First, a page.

Numerous visual illusions are caused by limits in the way our eyes and visual neurones work – rather than more complex psychological processes

Researchers examined illusions in which an object’s surroundings affect the way we see its colour or pattern.

Scientists and philosophers have long debated whether these illusions are caused by neural processing in the eye and low-level visual centres in the brain, or involve higher-level mental processes such as context and prior knowledge.

In the new study Dr Jolyon Troscianko, from the University of Exeter, co-developed a model that suggests simple limits to neural responses – not deeper psychological processes – explain these illusions.

Troscianko, from the Centre for Ecology and Conservation on Exeter’s Penryn Campus in Cornwall, said: “Our eyes send messages to the brain by making neurones fire faster or slower.

“However, there’s a limit to how quickly they can fire, and previous research hasn’t considered how the limit might affect the ways we see colour.”

The model combines this ‘limited bandwidth’ with information on how humans perceive patterns at different scales, together with an assumption that our vision performs best when we are looking at natural scenes.

The model was developed by researchers from the Universities of Exeter and Sussex to predict how animals see colour, but it was also found to correctly predict many visual illusions seen by humans.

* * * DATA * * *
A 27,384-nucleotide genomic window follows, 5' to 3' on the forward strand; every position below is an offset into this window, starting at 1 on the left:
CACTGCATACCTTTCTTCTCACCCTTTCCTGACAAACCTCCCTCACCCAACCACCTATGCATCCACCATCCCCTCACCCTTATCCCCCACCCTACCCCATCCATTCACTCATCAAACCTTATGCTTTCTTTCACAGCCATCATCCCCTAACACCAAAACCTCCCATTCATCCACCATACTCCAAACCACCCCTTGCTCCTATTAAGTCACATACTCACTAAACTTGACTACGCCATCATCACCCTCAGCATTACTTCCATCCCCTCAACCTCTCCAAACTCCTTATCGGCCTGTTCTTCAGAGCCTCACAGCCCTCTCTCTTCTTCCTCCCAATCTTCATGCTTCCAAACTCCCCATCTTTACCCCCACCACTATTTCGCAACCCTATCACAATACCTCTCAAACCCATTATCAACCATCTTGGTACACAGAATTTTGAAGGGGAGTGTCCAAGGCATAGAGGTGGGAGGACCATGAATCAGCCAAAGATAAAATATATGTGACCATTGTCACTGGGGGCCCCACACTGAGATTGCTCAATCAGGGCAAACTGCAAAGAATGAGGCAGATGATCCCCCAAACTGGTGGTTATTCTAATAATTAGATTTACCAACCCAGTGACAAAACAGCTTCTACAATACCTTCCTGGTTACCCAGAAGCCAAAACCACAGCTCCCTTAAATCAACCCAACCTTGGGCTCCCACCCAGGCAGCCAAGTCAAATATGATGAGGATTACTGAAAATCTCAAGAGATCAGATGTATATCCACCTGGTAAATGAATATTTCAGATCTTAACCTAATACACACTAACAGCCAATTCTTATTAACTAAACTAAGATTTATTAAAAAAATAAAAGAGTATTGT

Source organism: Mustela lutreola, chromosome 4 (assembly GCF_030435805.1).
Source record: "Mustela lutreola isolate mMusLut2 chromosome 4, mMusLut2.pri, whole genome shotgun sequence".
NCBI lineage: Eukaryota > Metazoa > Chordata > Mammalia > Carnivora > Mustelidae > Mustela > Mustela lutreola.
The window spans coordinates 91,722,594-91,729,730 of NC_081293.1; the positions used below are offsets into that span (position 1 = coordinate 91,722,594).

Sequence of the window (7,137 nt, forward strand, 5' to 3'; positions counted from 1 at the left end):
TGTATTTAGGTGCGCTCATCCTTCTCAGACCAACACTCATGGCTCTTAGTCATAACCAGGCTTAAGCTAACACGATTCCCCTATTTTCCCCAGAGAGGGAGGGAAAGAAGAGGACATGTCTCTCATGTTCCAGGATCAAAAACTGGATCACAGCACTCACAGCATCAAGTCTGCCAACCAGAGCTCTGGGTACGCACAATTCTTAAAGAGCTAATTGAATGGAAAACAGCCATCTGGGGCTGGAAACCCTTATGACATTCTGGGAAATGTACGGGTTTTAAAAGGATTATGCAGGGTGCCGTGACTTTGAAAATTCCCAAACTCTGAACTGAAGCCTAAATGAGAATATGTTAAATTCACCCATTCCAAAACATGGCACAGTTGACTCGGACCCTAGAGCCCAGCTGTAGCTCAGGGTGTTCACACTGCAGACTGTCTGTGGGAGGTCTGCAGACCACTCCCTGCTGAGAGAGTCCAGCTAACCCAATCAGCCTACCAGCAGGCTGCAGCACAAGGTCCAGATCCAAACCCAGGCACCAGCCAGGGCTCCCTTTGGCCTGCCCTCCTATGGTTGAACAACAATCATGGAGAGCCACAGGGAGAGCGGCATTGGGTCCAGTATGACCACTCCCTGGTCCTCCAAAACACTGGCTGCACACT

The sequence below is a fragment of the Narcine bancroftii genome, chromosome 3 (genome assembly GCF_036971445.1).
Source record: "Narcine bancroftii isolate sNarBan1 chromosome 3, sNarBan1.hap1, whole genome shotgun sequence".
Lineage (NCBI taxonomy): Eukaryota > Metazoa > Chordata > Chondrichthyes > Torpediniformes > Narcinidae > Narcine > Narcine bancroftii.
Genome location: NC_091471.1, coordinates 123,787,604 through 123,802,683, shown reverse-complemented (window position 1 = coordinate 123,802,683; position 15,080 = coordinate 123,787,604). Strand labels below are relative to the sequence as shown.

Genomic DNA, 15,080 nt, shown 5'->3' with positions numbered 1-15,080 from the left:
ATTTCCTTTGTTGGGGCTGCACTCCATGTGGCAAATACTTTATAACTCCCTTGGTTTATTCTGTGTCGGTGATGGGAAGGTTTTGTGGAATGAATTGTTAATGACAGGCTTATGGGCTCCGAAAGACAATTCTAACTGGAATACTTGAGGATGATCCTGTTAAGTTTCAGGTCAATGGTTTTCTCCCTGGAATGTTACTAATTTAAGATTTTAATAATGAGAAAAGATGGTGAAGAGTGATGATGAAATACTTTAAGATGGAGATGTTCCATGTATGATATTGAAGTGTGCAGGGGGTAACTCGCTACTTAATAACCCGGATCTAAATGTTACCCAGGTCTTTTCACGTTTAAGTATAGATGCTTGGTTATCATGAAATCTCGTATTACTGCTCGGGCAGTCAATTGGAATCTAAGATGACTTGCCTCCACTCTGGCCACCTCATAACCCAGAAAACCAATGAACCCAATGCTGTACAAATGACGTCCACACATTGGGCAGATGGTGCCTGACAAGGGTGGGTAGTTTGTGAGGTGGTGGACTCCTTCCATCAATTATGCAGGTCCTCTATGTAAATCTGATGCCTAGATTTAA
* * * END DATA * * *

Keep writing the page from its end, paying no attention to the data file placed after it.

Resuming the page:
Visual illusions


Troscianko added: “This throws into the air a lot of long-held assumptions about how visual illusions work.”

He advised the findings also shed light on the popularity of high-definition televisions: “Modern high dynamic range televisions create bright white regions that are over 10,000 times brighter than their darkest black, approaching the contrast levels of natural scenes.

“How our eyes and brains can handle this contrast is a puzzle because tests show that the highest contrasts we humans can see at a single spatial scale is around 200:1.

“Even more confusingly, the neurones connecting our eyes to our brains can only handle contrasts of about 10:1.”

Troscianko explained: “Our model shows how neurones with such limited contrast bandwidth can combine their signals to allow us to see these enormous contrasts, but the information is ‘compressed’ – resulting in visual illusions.

“The model shows how our neurones are precisely evolved to use every bit of capacity.

“For example, some neurones are sensitive to very tiny differences in grey levels at medium-sized scales, but are easily overwhelmed by high contrasts.

“Meanwhile, neurones coding for contrasts at larger or smaller scales are much less sensitive, but can work over a much wider range of contrasts, giving deep black-and-white differences.

“Ultimately this shows how a system with a severely limited neural bandwidth and sensitivity can perceive contrasts larger than 10,000:1.”

The paper, published in the journal PLOS Computational Biology, is entitled: ‘A model of colour appearance based on efficient coding of natural images.’

Image 1: The bar in the middle of this figure is all one grey level, but it appears lighter on the left and darker on the right due to the gradient in the background. This is called simultaneous contrast, where dark surrounds make targets appear lighter, and vice-versa.

Image 2: The two grey bars in the middle of this figure are the same grey, but the one on the left (surrounded by more black bars) appears darker. This is the opposite of the simultaneous contrast example above, because darker surrounds now make the target look darker.

Credit both images: Jolyon Troscianko.

Research Aether / Technology Uncovered